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MLS will tap Apple ecosystem to turbocharge growth

League president Mark Abbott says broadcast partnership with tech giant will be “transformational”.

28 September 2022 Ed Dixon

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  • MLS inked ten-year ‘US$250m a season’ global rights deal with Apple in June
  • Abbott also reveals league in no rush to grow beyond 30 franchises

Major League Soccer’s (MLS) new broadcast partnership with Apple will be “transformational” for the competition and enable it to be incorporated into the technology giant’s wider ecosystem.

The US soccer league’s deal with Apple, which was revealed in June, kicks in next season and runs until the end of 2032. As part of the agreement, reportedly worth US$250 million per year, every match will be offered through a new, MLS-dedicated subscription streaming service available exclusively through the Apple TV app.

At the time of the announcement, the league’s commissioner Don Garber believed the partnership would provide the catalyst for further growth, describing it as “a bit of the icing on the cake”.

Now, MLS president and deputy commissioner Mark Abbott has shone further light on the ambitions plans for the tie-up.

“We recognised with the advent of streaming and how that market’s changing, that there was going to be a demand for someone like Apple,” said Abbott, who was speaking at the Leaders Week sport business conference.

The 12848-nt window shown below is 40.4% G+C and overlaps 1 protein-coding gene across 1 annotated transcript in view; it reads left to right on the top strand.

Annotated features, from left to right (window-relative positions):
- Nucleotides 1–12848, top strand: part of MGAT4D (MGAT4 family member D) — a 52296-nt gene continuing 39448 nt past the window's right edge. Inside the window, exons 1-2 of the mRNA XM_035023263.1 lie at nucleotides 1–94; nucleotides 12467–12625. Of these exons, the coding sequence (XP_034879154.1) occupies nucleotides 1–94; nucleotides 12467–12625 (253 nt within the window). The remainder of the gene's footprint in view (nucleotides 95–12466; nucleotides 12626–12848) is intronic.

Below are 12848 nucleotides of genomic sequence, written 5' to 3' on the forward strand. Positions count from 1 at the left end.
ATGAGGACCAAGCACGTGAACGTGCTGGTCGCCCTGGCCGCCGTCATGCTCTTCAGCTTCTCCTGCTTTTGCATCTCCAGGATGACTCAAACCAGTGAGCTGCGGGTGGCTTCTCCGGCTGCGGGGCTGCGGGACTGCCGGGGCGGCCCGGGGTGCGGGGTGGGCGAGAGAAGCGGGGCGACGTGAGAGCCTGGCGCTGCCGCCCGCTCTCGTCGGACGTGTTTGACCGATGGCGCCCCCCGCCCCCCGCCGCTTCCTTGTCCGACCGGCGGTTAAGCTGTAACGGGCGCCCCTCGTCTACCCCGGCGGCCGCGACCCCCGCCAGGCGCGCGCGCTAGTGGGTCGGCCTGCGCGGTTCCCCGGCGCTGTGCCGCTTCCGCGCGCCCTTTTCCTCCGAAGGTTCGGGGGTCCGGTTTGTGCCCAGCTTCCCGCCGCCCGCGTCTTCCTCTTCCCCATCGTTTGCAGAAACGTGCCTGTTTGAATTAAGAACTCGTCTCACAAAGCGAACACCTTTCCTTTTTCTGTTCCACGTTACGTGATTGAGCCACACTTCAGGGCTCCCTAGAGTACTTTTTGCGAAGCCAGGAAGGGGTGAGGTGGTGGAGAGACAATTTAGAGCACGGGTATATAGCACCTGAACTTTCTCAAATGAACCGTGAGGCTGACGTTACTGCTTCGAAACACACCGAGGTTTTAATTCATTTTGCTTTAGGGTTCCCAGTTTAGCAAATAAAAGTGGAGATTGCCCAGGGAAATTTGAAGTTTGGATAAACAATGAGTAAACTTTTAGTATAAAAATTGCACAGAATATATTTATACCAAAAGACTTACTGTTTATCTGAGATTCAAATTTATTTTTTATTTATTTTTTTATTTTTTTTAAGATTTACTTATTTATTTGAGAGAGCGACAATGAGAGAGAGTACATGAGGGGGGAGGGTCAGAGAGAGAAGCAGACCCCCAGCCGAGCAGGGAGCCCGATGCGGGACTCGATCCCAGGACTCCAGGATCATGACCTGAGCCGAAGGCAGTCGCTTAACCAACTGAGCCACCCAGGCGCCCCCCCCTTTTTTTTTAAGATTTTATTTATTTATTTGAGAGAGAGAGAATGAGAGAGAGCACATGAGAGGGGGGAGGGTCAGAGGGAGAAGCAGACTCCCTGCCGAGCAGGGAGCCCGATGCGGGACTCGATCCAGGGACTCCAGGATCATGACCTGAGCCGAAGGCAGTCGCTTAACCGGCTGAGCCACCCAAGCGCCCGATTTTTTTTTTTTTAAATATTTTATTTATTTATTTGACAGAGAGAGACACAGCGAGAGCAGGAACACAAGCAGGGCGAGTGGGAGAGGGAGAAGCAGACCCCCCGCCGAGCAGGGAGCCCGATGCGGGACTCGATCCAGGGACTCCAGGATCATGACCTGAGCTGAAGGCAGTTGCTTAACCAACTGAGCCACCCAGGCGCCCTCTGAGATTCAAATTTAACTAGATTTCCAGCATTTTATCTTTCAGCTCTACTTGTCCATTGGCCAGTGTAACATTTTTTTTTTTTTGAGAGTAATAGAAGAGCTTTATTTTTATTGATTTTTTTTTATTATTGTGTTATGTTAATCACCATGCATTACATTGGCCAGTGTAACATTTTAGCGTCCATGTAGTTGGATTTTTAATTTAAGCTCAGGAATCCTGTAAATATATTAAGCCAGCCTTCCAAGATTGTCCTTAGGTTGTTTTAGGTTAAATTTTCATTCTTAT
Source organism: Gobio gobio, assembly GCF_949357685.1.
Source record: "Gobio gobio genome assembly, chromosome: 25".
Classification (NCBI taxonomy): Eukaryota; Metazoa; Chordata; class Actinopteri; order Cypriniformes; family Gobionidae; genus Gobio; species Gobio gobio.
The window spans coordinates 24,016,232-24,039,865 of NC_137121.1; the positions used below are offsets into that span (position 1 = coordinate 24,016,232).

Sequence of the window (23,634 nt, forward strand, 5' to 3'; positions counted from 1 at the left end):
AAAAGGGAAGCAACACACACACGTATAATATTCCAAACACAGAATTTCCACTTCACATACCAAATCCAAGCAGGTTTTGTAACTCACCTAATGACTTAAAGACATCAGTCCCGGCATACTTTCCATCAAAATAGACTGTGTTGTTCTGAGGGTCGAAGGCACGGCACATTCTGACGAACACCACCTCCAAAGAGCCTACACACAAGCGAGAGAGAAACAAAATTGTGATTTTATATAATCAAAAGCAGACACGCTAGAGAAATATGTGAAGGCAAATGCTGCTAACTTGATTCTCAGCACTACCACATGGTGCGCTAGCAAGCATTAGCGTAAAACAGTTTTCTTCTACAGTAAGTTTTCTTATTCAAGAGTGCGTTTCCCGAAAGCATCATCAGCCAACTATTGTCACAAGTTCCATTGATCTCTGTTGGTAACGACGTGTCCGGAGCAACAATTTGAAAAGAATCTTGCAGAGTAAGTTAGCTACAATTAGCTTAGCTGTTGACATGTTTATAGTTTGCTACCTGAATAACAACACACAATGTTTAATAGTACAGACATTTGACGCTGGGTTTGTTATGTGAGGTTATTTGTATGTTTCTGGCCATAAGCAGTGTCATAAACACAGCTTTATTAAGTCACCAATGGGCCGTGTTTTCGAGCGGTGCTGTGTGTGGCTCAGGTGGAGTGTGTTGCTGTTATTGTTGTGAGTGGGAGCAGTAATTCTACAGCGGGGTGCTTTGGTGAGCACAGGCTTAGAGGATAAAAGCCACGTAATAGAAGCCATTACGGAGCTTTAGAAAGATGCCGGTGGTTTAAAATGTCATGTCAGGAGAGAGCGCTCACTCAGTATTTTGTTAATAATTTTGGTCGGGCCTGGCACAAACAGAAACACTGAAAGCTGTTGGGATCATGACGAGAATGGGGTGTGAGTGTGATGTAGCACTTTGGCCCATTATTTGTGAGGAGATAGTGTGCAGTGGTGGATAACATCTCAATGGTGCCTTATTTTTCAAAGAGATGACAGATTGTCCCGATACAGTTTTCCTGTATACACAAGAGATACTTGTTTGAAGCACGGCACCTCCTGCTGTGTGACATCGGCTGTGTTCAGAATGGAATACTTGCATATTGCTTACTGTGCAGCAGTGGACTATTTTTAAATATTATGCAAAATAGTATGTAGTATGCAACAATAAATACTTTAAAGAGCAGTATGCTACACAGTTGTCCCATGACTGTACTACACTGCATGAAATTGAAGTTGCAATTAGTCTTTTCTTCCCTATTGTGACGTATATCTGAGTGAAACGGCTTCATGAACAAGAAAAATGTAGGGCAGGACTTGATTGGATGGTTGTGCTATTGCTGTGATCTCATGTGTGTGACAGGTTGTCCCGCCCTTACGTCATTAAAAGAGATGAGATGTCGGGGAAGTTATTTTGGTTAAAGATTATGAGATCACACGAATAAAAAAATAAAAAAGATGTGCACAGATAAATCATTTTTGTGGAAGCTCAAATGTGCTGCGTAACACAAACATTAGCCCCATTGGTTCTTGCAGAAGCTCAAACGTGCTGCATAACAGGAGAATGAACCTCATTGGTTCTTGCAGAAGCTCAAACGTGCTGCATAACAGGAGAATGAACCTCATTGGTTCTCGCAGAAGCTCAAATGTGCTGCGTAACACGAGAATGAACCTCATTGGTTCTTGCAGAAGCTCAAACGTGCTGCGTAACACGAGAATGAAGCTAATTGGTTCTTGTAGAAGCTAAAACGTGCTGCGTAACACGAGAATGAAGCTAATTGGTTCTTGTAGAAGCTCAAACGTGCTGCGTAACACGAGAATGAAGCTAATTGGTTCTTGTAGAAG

“We’re fortunate that they wanted to do [the broadcast partnership], to want to have all the games without territorial restriction.

“I think that the deal with Apple is transformational for the league without question, but also transformational for our industry. When we think about the global reach of Apple, to be able to partner with the most innovative [and] successful company in the world, there could be no better partnership for us.

“There’s so many aspects that are exciting about it. Among the most, is the ability to incorporate MLS throughout the Apple ecosystem.

“Just look at what happened when Apple got into music and how it transformed that business. Now it’s going to happen that they’re into sports.”

Abbott, who is stepping down from his position at the end of the 2022 season after nearly 30 years with MLS, also gave an update on the league’s franchise expansion plans. He confirmed the league was focusing on bringing a new club to Las Vegas, reaffirming comments from Garber last December that the city was the favourite to secure a 30th franchise slot.

Among those interested are Wes Edens and Nassef Sawiris, the co-owners of Premier League side Aston Villa, with the Las Vegas Review Journal (LVRJ) reporting in January that the pair had entered exclusive talks.

While Abbott did not reveal a specific timeframe for a Vegas franchise, he did state that MLS currently has no firm plans to grow beyond 30 teams, even though he feels the US is comfortably big enough to accommodate additional clubs. He added that interest from potential new franchise owners is high and sounded out San Diego as a “really dynamic market”.

The league, though, will not be rushed into making a decision.

“We want to be strategic about that,” Abbott said. “We’ve always been strategic in the way we grow. But we’re getting towards the end of our growth plans.”

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